Devo-max is more of a threat to the SNP, not Scotland. It would, for the first time, make the SNP cost realistic policies to the electorate. It would force them to take real fiscal responsibility and not just the virtue-signalling "bread and circuses” electoral giveaways that happen every few years.

Of course, the SNP would still predictably and lamely claim that they don’t have the “correct levers” to do anything constructive, but some things never change.

David Bone, Girvan, South Ayrshire

Fooled again

Your article “SNP figures dismiss calls for devo-max option on Scottish independence ballot paper” reminded me of that time, prior to the independence referendum in 2014, when a poll showed support for independence reach 52 per cent.

This was followed by the Prime Minister of the day and other “big guns” from Westminster descending upon Scotland to implore us to “lead us not leave us”, plus Gordon Brown's promise of devo-max as the reward for voting No – not to mention being excluded from the EU if we voted Yes.

A majority were persuaded to vote No on that occasion, but if anyone thinks that the people of Scotland – not just native Scots but those who've chosen to make their home in Scotland – would be fooled twice, so soon, with similar promises then they are delusional.

Westminster, when faced by the Northern Ireland Protocol, has subsequently shown clearly that any “agreement” it reaches, with anyone, is only good when it continues to suit Westminster. Similarly, the already-passed "Internal Market Bill' makes it clear that Westminster will overrule any agreement with devolved nations, at any level, at the drop of the proverbial hat.

Ian Waugh, Dumfries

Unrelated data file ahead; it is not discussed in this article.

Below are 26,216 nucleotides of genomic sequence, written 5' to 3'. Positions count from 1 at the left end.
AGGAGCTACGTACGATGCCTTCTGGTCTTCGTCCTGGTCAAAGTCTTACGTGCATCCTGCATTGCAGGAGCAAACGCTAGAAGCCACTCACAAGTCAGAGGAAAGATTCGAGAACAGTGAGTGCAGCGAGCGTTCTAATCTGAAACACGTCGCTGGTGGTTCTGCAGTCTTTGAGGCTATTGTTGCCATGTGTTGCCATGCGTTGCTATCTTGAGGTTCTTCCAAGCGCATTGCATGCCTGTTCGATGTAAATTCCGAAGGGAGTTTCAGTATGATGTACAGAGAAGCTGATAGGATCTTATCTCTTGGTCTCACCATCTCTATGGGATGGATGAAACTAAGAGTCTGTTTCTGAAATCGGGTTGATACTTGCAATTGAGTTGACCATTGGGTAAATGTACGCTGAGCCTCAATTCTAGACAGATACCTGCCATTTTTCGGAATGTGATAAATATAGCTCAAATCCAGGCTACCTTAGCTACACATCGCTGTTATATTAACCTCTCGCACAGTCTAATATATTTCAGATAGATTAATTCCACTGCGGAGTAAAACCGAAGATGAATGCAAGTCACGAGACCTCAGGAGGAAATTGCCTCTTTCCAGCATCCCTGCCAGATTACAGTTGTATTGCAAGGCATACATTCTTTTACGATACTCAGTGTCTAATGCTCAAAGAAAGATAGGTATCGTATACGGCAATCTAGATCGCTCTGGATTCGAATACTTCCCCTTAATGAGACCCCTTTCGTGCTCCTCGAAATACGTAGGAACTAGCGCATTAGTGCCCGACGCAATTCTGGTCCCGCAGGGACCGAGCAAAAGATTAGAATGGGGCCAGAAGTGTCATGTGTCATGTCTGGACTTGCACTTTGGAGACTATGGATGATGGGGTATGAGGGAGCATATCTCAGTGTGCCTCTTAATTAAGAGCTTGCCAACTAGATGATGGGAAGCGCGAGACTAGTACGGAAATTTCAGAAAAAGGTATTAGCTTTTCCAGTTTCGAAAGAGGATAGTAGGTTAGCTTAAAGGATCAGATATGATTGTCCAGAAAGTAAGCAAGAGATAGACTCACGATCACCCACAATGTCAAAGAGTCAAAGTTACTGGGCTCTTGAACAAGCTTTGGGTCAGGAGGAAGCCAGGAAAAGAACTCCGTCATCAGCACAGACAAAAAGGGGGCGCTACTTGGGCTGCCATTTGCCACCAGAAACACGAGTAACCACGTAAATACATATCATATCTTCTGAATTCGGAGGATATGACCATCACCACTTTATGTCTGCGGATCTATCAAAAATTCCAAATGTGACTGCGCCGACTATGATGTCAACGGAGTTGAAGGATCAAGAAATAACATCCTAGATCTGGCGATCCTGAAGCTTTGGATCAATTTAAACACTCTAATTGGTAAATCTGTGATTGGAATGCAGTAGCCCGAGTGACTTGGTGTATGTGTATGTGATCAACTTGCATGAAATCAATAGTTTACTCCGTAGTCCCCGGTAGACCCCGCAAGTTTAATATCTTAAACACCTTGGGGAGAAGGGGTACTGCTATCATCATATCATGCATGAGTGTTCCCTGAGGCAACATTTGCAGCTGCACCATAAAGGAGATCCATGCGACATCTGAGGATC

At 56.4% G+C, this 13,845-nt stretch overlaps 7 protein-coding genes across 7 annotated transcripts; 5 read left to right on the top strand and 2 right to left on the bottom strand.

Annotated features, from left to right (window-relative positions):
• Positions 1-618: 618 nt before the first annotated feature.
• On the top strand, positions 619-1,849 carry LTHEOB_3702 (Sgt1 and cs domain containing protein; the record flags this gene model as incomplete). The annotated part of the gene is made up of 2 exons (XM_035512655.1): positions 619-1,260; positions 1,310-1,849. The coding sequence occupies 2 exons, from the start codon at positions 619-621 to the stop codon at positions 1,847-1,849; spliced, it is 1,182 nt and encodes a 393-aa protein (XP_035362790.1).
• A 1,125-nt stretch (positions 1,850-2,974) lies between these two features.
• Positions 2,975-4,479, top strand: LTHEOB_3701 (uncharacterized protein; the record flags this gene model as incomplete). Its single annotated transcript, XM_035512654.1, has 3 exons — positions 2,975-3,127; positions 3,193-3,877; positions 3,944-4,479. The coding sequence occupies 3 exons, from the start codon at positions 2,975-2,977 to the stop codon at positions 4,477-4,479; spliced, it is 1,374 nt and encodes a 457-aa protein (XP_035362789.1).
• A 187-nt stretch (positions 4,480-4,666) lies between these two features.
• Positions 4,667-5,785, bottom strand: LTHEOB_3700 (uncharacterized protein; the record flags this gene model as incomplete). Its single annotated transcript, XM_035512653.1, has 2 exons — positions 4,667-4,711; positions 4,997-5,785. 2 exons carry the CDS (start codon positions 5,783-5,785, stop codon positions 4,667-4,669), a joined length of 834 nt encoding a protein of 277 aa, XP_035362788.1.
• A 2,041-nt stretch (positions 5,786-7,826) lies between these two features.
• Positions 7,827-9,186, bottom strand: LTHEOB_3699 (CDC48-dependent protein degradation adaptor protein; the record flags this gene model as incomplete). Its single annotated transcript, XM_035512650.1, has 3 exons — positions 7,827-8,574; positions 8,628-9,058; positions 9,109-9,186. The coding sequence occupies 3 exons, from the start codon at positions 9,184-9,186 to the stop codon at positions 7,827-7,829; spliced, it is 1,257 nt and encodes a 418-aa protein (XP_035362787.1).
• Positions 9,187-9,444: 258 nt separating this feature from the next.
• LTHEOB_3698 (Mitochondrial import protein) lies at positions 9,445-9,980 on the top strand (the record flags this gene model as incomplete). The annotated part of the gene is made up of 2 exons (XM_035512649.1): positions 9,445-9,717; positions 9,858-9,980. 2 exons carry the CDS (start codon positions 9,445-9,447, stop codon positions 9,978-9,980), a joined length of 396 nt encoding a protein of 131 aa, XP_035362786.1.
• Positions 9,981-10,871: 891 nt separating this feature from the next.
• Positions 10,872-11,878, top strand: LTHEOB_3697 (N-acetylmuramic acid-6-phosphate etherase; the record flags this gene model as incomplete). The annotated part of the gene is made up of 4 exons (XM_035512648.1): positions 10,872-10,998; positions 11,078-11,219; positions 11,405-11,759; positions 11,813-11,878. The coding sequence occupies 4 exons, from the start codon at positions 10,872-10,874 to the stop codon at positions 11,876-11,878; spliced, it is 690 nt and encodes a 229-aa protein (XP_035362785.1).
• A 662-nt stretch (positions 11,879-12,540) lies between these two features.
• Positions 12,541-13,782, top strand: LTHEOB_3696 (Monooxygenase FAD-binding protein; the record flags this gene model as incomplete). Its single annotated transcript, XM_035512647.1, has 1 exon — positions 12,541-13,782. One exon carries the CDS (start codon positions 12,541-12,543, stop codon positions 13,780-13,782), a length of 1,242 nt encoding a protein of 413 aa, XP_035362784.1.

Bare minimum

I note the discussion re the inclusion, or otherwise, of devo-max as an optional inclusion in any future independence referendum.

What about, additionally, an option of “devo-mini” to reflect the appalling performance of the Nationalists since they came to power?

David Edgar, Symington, South Lanarkshire

Making models

On 20 December the BBC's Reporting Scotland included a report by Lisa Summers, Health and Social Care correspondent, in which she presented projections on the growth of Covid infections. The report drew on “academic modelling” and the graphic identified the source of the data as being the Scottish Government.

The report noted that the current level of infections was over 6,500 new cases per day. It then presented projections to 3 January. These were reported as a best case scenario of 20,000 per day, a central estimate of 50,000 per day and a worst case of 130,000 per day.

Public Health Scotland has now published the actual figure for 3 January: 16,405 new cases per day. This is some 20 per cent below the best case scenario presented.

It is hard not to conclude that modelling such as this and the unquestioning, alarmist reporting of it is contributing to a collective neurosis, the impact of which is worse than the effect of the virus itself.

George Rennie, Inverness, Highland